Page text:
Have you ever wondered how celebrities deal with anxiety? As a psychologist who works with a fair number of celebrities and other people who are just really "on top of their game," I have observed that they actually do seem to process anxiety a little differently. One of the biggest differences is that they often know how to turn the anxiety into a source of energy rather than seeing it as purely an obstacle.
I was uber-thrilled when ABC News anchor and author Dan Harris (whom I have never treated for anxiety) agreed to answer a few of my questions on how he handles anxiety. Here is Part 2 of our interview! (See Part 1 here.)
One of your books, Meditation for Fidgety Skeptics: A 10% Happier How-To Book, focuses on addressing meditation skeptics. What would you say to CEOs, entrepreneurs, and other executives who are experiencing panic and anxiety at work, but are reluctant to try out meditation?
There are any number of reasons why people may be reluctant. The answer to that is, take a look at the science. It isn't dispositive. The science around meditation and mindfulness is a reasonably young field. But it strongly suggests that meditation can produce a tantalizingly long list of health benefits: that it can reduce blood pressure, boost your immune system, and re-wire key parts of the brain associated with attention, self-awareness, compassion, and stress. That's pretty compelling.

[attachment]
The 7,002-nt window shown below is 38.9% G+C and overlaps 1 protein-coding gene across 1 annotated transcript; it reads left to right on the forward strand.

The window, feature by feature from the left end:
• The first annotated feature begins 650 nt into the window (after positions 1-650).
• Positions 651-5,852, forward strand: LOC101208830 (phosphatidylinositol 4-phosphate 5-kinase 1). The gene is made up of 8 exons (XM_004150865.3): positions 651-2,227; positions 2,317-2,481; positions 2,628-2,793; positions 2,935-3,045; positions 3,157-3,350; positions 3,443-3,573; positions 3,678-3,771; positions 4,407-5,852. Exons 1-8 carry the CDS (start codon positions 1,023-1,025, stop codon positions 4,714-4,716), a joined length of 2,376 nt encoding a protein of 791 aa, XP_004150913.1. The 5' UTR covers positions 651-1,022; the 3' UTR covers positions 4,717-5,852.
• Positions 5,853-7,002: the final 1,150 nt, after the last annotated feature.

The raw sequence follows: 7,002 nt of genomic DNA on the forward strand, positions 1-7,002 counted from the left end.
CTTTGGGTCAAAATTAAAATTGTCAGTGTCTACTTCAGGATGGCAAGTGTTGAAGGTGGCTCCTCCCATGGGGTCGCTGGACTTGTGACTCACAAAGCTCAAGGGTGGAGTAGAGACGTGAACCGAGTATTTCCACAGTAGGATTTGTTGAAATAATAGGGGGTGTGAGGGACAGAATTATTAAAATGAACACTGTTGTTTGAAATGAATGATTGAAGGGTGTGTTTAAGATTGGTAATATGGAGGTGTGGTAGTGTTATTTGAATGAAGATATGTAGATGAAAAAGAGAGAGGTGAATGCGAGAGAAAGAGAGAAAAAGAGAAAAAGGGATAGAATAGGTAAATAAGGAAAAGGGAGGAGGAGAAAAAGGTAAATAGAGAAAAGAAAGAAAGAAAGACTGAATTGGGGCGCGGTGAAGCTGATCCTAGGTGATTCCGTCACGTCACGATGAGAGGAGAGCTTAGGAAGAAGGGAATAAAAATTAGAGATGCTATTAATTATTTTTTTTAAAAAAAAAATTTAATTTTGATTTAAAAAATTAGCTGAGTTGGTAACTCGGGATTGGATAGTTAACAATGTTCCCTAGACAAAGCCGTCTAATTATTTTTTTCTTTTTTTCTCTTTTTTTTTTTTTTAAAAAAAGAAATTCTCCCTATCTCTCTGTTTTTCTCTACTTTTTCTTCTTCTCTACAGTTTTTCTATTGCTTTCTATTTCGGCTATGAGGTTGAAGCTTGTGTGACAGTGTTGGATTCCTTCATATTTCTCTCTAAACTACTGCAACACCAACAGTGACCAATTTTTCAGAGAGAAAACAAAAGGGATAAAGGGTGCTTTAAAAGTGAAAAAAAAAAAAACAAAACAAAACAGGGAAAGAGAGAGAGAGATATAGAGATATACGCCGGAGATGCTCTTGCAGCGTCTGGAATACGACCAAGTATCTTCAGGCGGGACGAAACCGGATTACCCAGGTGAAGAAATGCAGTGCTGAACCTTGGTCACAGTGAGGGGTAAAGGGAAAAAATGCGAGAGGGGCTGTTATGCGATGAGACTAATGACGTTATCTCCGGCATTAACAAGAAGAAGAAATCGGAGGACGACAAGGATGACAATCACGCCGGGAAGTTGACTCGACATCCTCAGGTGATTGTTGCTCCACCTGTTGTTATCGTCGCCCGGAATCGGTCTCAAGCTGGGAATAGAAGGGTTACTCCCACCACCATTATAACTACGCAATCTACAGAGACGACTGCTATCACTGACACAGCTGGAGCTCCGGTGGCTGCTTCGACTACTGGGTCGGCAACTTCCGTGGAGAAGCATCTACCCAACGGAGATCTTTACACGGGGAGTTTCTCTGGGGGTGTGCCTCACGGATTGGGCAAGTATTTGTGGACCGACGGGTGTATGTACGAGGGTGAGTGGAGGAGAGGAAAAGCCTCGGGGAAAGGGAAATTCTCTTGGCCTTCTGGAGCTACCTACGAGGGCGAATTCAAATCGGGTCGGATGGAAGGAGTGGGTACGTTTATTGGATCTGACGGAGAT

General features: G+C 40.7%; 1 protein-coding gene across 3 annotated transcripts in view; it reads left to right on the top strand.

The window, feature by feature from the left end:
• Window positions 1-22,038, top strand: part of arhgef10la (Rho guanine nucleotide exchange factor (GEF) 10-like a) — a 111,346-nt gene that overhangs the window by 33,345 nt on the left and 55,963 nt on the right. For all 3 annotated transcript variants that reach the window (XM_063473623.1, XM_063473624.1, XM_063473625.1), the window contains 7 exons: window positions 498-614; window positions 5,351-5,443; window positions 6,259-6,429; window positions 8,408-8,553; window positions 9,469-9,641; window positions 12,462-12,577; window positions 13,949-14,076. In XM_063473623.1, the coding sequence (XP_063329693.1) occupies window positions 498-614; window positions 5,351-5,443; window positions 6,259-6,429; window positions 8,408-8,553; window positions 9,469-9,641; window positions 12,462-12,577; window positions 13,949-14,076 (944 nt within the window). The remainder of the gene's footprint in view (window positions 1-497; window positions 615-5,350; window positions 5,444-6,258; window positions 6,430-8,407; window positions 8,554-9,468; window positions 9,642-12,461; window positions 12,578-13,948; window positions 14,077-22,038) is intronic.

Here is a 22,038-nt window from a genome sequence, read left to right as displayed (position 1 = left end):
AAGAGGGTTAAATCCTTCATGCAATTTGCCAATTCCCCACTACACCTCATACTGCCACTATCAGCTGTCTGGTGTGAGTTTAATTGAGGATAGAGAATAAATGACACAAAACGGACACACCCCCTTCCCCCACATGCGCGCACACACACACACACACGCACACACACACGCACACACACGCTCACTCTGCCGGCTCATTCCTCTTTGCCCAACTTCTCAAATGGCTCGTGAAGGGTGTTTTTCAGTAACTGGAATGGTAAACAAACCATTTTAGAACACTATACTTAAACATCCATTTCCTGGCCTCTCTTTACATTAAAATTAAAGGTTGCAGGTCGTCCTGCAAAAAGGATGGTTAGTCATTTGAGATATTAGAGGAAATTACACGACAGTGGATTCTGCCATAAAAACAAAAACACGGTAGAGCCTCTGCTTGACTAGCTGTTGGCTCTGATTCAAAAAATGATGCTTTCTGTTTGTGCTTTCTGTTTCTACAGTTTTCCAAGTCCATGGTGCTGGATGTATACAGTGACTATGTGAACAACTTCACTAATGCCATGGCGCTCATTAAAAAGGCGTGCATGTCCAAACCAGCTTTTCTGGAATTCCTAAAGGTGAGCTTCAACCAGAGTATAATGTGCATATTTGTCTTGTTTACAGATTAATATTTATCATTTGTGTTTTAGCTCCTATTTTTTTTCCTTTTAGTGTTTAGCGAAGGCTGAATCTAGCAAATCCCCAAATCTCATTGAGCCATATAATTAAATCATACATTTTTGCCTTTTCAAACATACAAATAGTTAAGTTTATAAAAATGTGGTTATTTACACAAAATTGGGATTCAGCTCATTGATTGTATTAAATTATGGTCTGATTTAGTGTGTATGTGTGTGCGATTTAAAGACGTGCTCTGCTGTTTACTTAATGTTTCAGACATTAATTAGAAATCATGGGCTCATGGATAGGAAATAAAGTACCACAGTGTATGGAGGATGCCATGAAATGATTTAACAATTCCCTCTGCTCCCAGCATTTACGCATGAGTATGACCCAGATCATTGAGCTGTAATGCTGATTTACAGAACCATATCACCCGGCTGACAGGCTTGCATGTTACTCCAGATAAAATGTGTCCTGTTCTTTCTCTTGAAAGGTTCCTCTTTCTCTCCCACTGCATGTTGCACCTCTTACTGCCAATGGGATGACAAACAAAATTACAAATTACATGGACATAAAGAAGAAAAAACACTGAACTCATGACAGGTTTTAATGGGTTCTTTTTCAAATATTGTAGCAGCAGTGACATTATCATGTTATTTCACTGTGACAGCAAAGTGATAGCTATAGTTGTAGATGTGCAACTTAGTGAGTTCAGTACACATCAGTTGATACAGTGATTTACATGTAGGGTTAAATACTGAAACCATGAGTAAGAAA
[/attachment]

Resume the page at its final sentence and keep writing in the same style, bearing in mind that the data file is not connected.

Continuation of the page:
Further, take a look at all the successful people who are doing it. Athletes such as the Chicago Cubs. Entertainers from 50 Cent to Lena Dunham and Katy Perry. Executives from the head of Twitter to folks at Google. Lawyers, journalists, politicians—you name it. Very successful people are using meditation as a tool.
Another reason executives may be skeptical is that they're worried about time. I’m sympathetic to the fact that we all feel a sense of time starvation. I have two mantras that I pair for this. One is "one minute counts." Everybody wants to know what the least amount of mediation is they can do and still derive the advertised benefits. I've talked to a lot of scientists about this and while there is no proven answer, I've been able to generate something of a consensus that if you did 5-10 minutes a day you'd be in the right zone. That being said, I recognize that doing 5-10 minutes every day is a tall order, especially at the beginning. That’s why I like to say one minute counts. What are we doing in meditation? We're developing a deeper familiarity with this inner narrator or voice in our head, this non-stop conversation that we're having which, when we don't see it clearly, owns us. You can do that in a minute.
What we know from habit formation is that starting small is a really effective strategy. Another thing that we know from habit formation is that having flexibility, a sense of elasticity, can really help. This gets to my second mantra: I like to recommend daily-ish. If you tell yourself you're going to do it every day, the first time you miss a day the voice in your head is going to swoop in and tell you that you're a failed meditator. If you say daily-ish, then you can do your best to do it as many days as you possibly can.
Another area of reluctance is people believe they will lose their edge if they start meditating. There’s a belief you'll become a passive, zenned-out, permanently blissful blob. It's an overly optimistic view of meditation. I wish this were the case! I would certainly be permanently happy but less effective at work. That's not on offer here; there are no silver bullets. Meditation isn't going to make anyone all of a sudden like those statues at the airport spas that are blissfully floating off into the universe. Meditation is a mental exercise that over time improves qualities that we all want, such as focus, gratitude, connection, emotional awareness, and emotional intelligence. These are all things that when improved, will increase your edge, not reduce it.